Sandy does not use tactile maps often, primarily because she does not feel she learned effective skills in map usage when she was young. In her words, "I went to public schools before it was fashionable. No maps were available to me because my mother and classroom teachers were my only teachers. When other children used maps, I did something else." As an adult, she does not use tactile maps for personal travel because she finds it difficult to orient to the map, but she does find that tactile geographic maps are useful in helping her understand city locations within her own state of Utah.


In spite of the limited availability of tactile maps in their own personal environments, the four people I interviewed were unanimous in the belief that map skills were important to teach children with visual impairments. Eric stated, "The utilization of tactile maps in both instances (mobility and geography) can enrich a child's understanding of his or her world through the examination of a map of a classroom or a detailed globe. I can't tell you how many 'aha' moments I have had when looking at maps, charts, graphics, globes, or other forms of tactile data!" Daniel believes that early map instruction is "absolutely indispensable," noting a strong connection "between tactile spatial awareness and kinesthetic-locomotive spatial awareness." He cited board games and other tactile activities as similarly important for long-term understanding of how a traveler moves through an existing space. Sandy also agreed that map instruction is a key part of the curriculum in helping students understand the relationship of elements within an area, and Mark emphasized the usefulness of maps in understanding personal spaces, such as the arrangement of rooms in a house or lawns.


The four respondents had very different preferences for tactile maps. Mark prefers maps produced on swell paper using a tactile image enhancer. Daniel's favorite is thermoform because it can produce wider variations of texture and depth. Sandy likes maps produced on braille embossers, because the images are strong and distinctive. Eric and Daniel, in contrast, found embossed maps to be the format they least desired. Eric prefers relief maps; both Eric and Mark also mentioned that globes were important physical representations that formed their own understanding of geography. The wide variation of responses here suggests that the variety of new formats for tactile maps appearing on the market will be useful in addressing individual preferences.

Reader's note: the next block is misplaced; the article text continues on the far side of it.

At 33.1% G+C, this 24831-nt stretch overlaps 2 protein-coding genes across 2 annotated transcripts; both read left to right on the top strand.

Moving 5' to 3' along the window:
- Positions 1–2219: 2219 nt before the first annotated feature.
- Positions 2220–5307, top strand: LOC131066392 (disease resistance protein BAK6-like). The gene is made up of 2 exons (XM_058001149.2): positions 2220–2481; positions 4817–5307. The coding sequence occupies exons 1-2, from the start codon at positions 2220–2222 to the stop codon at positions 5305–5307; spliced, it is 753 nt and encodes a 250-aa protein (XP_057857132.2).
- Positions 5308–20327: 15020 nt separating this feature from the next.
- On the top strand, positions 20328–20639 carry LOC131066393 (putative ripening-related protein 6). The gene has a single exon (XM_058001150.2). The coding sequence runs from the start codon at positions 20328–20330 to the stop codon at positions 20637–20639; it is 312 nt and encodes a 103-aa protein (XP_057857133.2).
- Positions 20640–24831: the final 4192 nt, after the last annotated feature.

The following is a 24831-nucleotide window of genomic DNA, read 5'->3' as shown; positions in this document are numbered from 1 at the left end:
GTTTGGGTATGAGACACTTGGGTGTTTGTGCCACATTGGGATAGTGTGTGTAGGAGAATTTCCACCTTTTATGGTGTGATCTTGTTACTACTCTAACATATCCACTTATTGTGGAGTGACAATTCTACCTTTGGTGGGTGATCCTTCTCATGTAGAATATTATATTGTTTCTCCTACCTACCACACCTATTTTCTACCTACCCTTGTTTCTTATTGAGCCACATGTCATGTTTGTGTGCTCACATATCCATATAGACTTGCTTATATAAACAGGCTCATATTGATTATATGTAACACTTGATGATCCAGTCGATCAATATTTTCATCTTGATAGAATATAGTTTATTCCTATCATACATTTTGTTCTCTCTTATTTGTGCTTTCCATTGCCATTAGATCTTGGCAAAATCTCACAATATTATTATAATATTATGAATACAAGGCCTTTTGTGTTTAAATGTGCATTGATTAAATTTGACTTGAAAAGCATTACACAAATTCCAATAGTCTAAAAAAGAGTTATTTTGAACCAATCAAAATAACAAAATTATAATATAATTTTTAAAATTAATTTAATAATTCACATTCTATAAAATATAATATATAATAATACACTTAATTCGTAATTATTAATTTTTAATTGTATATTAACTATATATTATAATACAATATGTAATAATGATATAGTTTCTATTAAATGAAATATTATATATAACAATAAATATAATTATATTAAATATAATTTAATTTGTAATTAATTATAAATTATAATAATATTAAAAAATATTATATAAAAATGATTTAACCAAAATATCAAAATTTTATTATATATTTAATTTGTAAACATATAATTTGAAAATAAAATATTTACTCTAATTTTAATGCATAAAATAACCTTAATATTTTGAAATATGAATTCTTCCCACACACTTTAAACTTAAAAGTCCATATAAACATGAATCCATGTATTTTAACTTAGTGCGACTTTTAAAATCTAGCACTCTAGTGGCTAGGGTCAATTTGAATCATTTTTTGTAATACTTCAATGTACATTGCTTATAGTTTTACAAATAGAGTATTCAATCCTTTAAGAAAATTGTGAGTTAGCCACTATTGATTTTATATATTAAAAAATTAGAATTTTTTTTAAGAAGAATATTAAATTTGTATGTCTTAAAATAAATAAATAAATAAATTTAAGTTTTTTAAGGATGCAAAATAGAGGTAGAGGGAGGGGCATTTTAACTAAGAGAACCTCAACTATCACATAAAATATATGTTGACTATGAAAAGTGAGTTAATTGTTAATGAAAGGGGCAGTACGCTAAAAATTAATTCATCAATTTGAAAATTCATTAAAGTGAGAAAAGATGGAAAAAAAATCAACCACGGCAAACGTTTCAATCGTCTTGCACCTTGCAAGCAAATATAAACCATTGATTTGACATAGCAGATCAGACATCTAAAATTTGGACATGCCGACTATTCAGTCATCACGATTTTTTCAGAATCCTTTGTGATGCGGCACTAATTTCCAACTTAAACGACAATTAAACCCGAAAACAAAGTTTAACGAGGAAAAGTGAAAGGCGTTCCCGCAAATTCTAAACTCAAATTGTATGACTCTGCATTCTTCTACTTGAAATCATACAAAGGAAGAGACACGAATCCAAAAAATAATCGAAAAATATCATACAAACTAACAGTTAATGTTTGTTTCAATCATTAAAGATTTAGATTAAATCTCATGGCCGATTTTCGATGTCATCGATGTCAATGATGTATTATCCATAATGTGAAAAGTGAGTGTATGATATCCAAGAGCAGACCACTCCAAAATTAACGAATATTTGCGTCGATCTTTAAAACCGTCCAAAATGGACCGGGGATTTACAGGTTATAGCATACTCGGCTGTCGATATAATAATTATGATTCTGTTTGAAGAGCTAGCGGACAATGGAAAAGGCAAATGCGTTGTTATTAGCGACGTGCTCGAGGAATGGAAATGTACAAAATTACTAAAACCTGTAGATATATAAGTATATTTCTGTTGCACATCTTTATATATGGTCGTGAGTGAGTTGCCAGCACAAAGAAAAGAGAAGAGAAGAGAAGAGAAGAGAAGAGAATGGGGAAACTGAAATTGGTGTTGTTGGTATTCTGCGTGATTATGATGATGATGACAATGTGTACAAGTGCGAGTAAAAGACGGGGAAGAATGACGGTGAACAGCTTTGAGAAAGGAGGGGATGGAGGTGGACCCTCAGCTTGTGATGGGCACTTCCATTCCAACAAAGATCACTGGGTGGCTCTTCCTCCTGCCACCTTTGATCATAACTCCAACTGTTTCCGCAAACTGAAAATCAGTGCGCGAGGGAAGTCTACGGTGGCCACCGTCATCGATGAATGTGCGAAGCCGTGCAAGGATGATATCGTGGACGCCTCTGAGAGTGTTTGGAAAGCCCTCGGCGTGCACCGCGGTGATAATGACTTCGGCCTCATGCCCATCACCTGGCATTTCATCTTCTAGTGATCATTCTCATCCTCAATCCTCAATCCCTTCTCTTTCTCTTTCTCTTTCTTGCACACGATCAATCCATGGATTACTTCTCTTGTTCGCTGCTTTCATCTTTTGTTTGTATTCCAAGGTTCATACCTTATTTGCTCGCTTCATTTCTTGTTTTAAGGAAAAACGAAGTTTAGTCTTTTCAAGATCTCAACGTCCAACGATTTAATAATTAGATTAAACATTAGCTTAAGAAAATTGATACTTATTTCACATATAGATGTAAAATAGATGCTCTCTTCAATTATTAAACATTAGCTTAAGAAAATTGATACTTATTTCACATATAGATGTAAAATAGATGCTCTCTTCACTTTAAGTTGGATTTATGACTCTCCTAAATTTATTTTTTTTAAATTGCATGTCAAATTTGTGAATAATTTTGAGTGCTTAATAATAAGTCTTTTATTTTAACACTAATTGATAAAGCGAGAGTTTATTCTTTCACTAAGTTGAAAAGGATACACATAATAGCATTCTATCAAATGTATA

The two contributions to this month's Practice Perspectives will provide examples of how tactile maps are becoming more useful to travelers and students who want to understand space through touch. An article from the California School for the Blind describes how an orientation and mobility instructor designed maps as to be useful for everyday living for his students, and a Norwegian article on "Zoom Maps" presents an intriguing method for providing close-up views of tactile maps.

I hope that this Practice Perspectives feature will provide you with new ways to use tactile maps as convenient tools and make them more available to the children and adults with whom you work.

Jane N. Erin, Ph.D., practice editor, JVIB, and professor, Specialization in Visual Impairment, Department of Special Education, Rehabilitation, and School Psychology, University of Arizona, 1430 East Second Street, Tucson, AZ 85721-0069; e-mail: <>.
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Article Details
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Title Annotation:Practice Perspectives
Author:Erin, Jane N.
Publication:Journal of Visual Impairment & Blindness
Geographic Code:1USA
Date:May 1, 2009
Previous Article:A parent's perspective on the importance of braille for success in life.
Next Article:Design of a map and bus guide to teach transferable public transit skills.